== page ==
Installing a wood burner or multi-fuel stove is not something you should do yourself. An ill-fitted stove could result in it becoming a fire risk, but there's also the potential for it to release lethal carbon monoxide into your home and create more pollution.
A stove should be treated like any other heating or cooking appliance - it should be installed professionally and adhere to building regulations to keep you and your family safe.
Even before installation, there are a number of things to consider with a stove, both with regards to the type and wattage, as well as the changes that might need to be made to your home to accommodate it. That's why we'd recommend getting a professional involved before you even buy one.
Stoves need a flue to allow smoke and potentially harmful gases to escape out of the top and not into your room.
This includes carbon monoxide, which is produced if fuel isn't burnt properly. It's invisible and odorless, so very hard to detect, but can be lethal.
The flue can either be run through an existing or purpose-built chimney, or it can run directly up and out of the ceiling.
To check an existing chimney, or once a flue is in place, an installer should conduct a smoke test to ensure nothing leaks into the room. If they don't, ask them to.
The chimney/flue will also need to be sealed off at the bottom using a metal plate and a chimney topper added to stop birds nesting.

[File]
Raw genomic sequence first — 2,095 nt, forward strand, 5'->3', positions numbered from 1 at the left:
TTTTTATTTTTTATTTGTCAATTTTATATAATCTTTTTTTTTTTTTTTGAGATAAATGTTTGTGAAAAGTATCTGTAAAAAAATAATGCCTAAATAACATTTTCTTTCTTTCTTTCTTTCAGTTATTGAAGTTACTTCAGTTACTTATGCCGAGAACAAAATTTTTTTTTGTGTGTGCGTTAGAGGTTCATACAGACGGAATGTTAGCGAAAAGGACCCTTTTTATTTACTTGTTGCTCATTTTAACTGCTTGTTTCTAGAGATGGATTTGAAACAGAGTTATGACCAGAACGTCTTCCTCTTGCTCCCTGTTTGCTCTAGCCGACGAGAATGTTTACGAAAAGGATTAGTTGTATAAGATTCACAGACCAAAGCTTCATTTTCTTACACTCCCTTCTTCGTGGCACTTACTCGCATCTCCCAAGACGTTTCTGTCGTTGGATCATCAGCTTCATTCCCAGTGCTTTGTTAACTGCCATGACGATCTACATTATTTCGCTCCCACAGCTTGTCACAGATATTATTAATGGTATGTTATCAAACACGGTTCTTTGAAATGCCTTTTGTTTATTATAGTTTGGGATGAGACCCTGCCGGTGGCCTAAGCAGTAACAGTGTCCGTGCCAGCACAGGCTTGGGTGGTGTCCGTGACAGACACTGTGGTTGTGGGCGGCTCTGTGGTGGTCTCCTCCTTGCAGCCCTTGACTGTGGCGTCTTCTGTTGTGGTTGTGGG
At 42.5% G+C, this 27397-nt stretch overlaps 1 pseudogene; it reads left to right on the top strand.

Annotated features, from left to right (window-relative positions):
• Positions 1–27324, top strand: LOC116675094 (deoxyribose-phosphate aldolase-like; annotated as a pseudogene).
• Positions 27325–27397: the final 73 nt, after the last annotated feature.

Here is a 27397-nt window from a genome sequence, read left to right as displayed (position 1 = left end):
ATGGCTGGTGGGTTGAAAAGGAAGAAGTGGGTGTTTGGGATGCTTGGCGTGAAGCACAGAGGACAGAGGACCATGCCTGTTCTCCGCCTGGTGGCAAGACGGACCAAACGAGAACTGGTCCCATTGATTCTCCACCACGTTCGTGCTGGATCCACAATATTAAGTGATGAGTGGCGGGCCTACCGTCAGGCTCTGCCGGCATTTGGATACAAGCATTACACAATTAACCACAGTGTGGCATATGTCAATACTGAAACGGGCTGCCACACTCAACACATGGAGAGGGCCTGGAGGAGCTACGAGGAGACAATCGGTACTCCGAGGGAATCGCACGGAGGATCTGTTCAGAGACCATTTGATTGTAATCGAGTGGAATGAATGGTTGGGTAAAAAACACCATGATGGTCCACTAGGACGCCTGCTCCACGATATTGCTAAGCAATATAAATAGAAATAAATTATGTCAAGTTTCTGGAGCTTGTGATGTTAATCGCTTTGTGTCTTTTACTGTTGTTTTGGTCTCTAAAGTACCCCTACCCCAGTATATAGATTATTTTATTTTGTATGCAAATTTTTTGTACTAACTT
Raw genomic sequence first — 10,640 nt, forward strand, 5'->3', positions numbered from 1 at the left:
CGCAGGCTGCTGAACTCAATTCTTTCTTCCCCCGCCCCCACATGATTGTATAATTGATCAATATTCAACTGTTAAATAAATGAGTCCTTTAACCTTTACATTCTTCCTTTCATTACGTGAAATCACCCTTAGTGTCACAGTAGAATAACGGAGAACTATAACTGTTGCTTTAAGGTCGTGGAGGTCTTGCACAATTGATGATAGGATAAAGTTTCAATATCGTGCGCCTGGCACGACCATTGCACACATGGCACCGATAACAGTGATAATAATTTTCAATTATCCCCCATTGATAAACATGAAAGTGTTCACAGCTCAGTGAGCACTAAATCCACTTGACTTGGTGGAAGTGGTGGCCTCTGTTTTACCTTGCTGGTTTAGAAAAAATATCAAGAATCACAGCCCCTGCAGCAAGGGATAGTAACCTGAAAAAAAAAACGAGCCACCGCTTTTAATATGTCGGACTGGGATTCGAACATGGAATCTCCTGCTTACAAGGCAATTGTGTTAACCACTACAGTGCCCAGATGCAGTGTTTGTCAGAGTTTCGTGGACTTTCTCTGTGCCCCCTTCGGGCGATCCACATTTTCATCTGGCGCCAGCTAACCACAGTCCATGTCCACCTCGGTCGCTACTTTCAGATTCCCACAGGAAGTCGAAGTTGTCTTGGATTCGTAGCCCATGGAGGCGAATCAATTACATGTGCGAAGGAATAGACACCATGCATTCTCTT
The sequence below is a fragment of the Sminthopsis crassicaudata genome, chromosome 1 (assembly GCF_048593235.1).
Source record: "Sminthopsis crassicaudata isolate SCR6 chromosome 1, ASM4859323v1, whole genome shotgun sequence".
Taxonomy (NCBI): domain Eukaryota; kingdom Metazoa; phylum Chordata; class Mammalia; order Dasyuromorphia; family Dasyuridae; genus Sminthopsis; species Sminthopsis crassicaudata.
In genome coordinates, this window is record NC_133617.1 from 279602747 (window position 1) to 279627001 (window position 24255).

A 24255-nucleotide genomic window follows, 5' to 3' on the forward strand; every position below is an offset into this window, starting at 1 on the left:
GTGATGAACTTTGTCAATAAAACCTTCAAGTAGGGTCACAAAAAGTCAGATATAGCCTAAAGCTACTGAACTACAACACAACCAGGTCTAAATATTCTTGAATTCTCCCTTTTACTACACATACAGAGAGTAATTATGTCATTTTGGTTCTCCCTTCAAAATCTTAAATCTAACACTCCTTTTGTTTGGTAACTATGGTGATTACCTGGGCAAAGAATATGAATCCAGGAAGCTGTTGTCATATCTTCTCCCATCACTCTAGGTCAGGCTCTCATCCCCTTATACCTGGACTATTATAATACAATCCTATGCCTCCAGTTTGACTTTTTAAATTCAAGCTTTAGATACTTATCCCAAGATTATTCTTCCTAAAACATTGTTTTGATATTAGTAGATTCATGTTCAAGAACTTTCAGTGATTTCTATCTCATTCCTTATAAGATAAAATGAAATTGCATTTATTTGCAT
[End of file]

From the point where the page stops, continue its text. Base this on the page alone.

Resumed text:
Insulating the flue means that the gases will be kept hot, stopping them from turning into condensation. This will prevent tars and creosotes building up in your chimney, which could catch fire.
You should also get your stove and chimney/flue swept and checked regularly to ensure that any deposits are removed and that it hasn't cracked or become distorted.
The flue must comply with Part J of UK building regulations, Part F in Scotland and Part L in Northern Ireland.
Other specifications might mean changes need to be made to your room. For example, all stoves must have a hearth, the size of which will depend on the stove and location. Therefore, if you don't already have a hearth, one will need to be added.
You must also have proper ventilation in the room the stove is installed in to help the fuel burn without creating extra carbon dioxide. This means that a vent may have to be added into your home, particularly if you have a high-wattage stove.
Stoves also have to be a certain distance from combustible materials; again, the amount depends on the stove. For example, when we filmed the installation of a stove at a Which? members house, an old wooden beam built into the chimney had to be taken out.
Installers that are registered with a scheme will have been trained on installing solid fuel heating and can certify the work themselves, so you won't need to get building control approval.
Some 47% of the people we spoke to said the installer they used was part of one.
Although the way a stove is installed is crucial to its safety, how you use it is also integral. Make sure your installer runs through how to correctly use your stove once it's installed.
Also use the right fuel. Wet wood or house coal with a high sulphur content will create more smoke and pollution. Dry wood and smokeless fuels, on the other hand, are less polluting and far more efficient.
Don't let your stove 'slumber' (setting it to burn at a low output) 'or smoke' either. Keeping it burning well with a visible flame by using your stove's air vents will ensure harmful gasses are burnt off instead of being expelled.
*January 2019 survey of 1,434 Which? members who have bought a stove in the past 10 years.